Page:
It was a warm evening on the terrace of the La National Hotel in Havana, Cuba. After several days of long meetings, my client opens up after having his “Ah-Ha!” moment. It’s funny how a cigar and cocktail can cause an executive to express themselves; but then again, a country which has been closed off for over 50 years can have an effect on a person.
Our client is in the hospitality industry. After a few puffs on a Cohiba the CEO said to me, “our people no longer focus on relationships with our customers. They seem to be focused on themselves, rather than connecting with others.” I asked him, “what makes you think that.” He went on to say how this trip was eye opening because no one could connect to the internet or use their cell phones. No texting, email, GPS for directions, or booking a reservation, etc. He observed his VP of Sales, CMO, and Director of Operations complain about not being able to function to the point of getting angry. He said, “I’m afraid we have let technology become the doer rather than the enabler, and it’s impacting performance and causing our people to lose their interpersonal skills.”
When we returned to the United States, we initiated an assessment to test the CEO’s observations. After looking at a variety of factors such as customer satisfaction and employee reviews, we found some startling trends; including, increasing employee turnover and highly variable customer satisfaction scores with a declining trend. Digging deeper, we saw multiple uncompleted projects, less face to face contact and no collaboration. Internal upward feedback surveys showed employees felt no connection to the customer or their peers. Although, they applauded the technology that was made available to them to do their job.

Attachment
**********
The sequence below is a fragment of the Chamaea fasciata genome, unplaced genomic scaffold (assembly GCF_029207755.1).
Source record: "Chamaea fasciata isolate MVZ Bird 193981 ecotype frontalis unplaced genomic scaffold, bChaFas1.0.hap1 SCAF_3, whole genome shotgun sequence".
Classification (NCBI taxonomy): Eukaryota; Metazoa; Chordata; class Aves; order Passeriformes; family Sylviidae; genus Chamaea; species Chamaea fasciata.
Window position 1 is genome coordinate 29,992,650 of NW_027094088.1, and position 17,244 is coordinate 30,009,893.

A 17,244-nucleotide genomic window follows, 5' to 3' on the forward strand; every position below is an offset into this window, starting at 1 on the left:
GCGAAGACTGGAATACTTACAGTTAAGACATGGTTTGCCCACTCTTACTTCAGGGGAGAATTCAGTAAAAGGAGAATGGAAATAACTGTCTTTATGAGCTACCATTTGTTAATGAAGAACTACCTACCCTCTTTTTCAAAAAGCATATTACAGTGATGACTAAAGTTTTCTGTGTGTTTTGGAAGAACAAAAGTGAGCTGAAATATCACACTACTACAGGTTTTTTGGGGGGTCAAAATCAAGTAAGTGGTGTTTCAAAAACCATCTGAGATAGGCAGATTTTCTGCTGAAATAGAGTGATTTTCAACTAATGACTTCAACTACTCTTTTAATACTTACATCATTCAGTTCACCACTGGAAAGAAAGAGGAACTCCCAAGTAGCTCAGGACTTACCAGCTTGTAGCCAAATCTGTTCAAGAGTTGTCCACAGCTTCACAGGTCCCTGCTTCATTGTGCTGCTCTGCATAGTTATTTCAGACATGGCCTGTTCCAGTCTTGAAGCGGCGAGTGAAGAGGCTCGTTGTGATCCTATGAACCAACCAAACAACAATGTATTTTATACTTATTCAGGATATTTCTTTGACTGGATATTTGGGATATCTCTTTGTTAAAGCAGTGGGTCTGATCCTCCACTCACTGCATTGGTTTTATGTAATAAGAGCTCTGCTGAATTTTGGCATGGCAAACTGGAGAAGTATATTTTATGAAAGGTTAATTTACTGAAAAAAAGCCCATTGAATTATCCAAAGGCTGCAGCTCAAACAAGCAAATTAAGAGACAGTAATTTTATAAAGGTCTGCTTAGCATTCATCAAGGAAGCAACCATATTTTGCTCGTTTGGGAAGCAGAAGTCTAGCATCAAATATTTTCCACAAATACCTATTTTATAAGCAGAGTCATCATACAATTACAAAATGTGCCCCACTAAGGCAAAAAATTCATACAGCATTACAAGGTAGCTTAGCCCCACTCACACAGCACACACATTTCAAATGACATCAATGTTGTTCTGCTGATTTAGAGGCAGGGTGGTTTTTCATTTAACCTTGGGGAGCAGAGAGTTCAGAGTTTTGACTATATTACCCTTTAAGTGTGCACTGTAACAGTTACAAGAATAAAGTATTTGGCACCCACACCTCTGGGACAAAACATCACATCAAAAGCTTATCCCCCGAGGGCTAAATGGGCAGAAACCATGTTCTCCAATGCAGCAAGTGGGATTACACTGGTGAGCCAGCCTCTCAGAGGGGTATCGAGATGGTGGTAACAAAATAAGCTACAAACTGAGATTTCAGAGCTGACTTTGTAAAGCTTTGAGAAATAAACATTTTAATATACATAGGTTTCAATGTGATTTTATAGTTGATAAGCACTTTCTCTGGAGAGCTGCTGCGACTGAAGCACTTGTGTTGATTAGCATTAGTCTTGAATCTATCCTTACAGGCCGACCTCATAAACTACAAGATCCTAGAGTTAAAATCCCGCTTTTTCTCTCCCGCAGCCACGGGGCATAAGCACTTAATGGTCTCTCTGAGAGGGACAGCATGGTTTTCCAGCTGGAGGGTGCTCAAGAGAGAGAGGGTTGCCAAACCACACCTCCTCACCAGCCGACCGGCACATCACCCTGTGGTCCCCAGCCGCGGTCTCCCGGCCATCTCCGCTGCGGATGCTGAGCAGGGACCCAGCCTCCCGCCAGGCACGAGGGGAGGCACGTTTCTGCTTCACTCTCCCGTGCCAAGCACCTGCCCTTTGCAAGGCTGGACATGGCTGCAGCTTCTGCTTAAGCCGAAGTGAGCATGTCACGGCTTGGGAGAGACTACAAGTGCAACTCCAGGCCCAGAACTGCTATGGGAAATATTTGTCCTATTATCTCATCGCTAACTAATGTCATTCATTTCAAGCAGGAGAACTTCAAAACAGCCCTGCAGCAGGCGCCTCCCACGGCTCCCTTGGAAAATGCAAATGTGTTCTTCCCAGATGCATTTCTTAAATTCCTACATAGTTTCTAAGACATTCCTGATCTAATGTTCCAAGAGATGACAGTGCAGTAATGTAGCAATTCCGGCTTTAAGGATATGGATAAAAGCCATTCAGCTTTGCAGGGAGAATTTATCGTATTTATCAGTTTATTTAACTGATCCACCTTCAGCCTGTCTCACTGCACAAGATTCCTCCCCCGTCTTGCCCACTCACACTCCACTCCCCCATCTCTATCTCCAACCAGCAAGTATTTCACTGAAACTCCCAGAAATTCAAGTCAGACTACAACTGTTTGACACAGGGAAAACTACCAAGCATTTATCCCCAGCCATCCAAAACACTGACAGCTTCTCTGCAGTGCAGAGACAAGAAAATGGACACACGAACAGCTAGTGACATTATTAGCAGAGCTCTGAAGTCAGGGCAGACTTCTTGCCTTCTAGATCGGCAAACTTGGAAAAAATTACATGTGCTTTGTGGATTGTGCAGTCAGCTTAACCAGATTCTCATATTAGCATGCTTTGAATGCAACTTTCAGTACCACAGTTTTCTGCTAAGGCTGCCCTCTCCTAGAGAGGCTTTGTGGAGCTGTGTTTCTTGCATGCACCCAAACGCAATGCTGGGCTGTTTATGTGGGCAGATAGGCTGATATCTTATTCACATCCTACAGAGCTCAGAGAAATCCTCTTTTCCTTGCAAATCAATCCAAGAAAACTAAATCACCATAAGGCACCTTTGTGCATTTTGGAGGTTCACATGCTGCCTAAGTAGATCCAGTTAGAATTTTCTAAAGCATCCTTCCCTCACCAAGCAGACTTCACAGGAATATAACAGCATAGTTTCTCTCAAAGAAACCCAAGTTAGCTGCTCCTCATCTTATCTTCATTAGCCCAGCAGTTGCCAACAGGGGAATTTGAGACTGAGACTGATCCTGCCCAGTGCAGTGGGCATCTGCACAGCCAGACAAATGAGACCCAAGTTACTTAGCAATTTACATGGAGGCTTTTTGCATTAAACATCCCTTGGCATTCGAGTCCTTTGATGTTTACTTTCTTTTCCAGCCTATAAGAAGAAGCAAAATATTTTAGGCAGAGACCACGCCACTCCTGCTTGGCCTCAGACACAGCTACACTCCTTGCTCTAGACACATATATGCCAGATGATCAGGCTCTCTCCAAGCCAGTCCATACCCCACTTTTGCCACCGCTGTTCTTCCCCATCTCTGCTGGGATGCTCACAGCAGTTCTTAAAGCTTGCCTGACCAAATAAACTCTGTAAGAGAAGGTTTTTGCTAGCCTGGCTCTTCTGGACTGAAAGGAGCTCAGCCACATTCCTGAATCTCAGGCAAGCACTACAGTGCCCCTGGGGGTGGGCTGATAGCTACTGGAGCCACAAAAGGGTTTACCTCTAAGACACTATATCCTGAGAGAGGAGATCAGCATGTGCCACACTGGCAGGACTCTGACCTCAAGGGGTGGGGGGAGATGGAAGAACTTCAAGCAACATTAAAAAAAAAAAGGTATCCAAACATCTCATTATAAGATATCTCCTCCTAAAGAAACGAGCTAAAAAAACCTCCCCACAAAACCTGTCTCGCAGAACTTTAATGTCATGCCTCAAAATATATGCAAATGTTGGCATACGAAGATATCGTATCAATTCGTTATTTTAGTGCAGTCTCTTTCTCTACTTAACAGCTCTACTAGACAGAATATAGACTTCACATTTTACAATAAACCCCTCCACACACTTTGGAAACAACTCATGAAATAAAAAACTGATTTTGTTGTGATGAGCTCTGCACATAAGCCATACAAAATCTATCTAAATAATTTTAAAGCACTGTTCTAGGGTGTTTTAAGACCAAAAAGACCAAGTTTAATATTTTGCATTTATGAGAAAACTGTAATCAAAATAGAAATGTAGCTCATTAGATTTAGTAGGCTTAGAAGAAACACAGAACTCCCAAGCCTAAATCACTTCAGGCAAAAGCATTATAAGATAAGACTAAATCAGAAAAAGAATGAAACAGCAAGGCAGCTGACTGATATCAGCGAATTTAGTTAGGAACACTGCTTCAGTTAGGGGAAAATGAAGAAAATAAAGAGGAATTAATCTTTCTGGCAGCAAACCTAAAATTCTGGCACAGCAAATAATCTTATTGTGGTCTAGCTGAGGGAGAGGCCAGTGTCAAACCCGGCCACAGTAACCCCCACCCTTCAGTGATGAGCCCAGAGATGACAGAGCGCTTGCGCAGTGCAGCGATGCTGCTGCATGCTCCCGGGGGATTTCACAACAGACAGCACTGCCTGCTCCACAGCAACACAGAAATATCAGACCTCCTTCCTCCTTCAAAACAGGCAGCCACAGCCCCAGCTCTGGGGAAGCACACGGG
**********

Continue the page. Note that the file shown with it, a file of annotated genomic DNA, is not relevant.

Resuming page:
The CEO was right. We’ve become a generation of “me” and “now” of impatient controlling consumers. More importantly, the company and its people were losing their human connection. This is not an isolated example but
common trending behaviors in society. People are more likely to cancel a meeting at the last minute, not manage their time because they can text they will be late, or not travel to a meeting because they can schedule a conference call.
We are losing the skills to communicate and socialize. In a world of instant gratification, we get a cab and know where it is located, reserve a table at a restaurant, or even go on a date. This impact is not only happening virtually but physically through same day delivery of on-line purchases and diverse types of vending.
Being a progressive company, our client wanted to know what could be done. He realized he cannot alter the trends of technology and society. However, he wanted to know how he could improve performance in order to create a better experience for the customer and the employee. Having recently went through ACL surgery, technology has been integrated in our lives just as a brace is used to help us walk. When the brace is removed our muscles are atrophied and need to be retrained and conditioned to maintain their strength. Mere training is just the first step to improvement. Making a complete transformation in a company requires a cultural shift.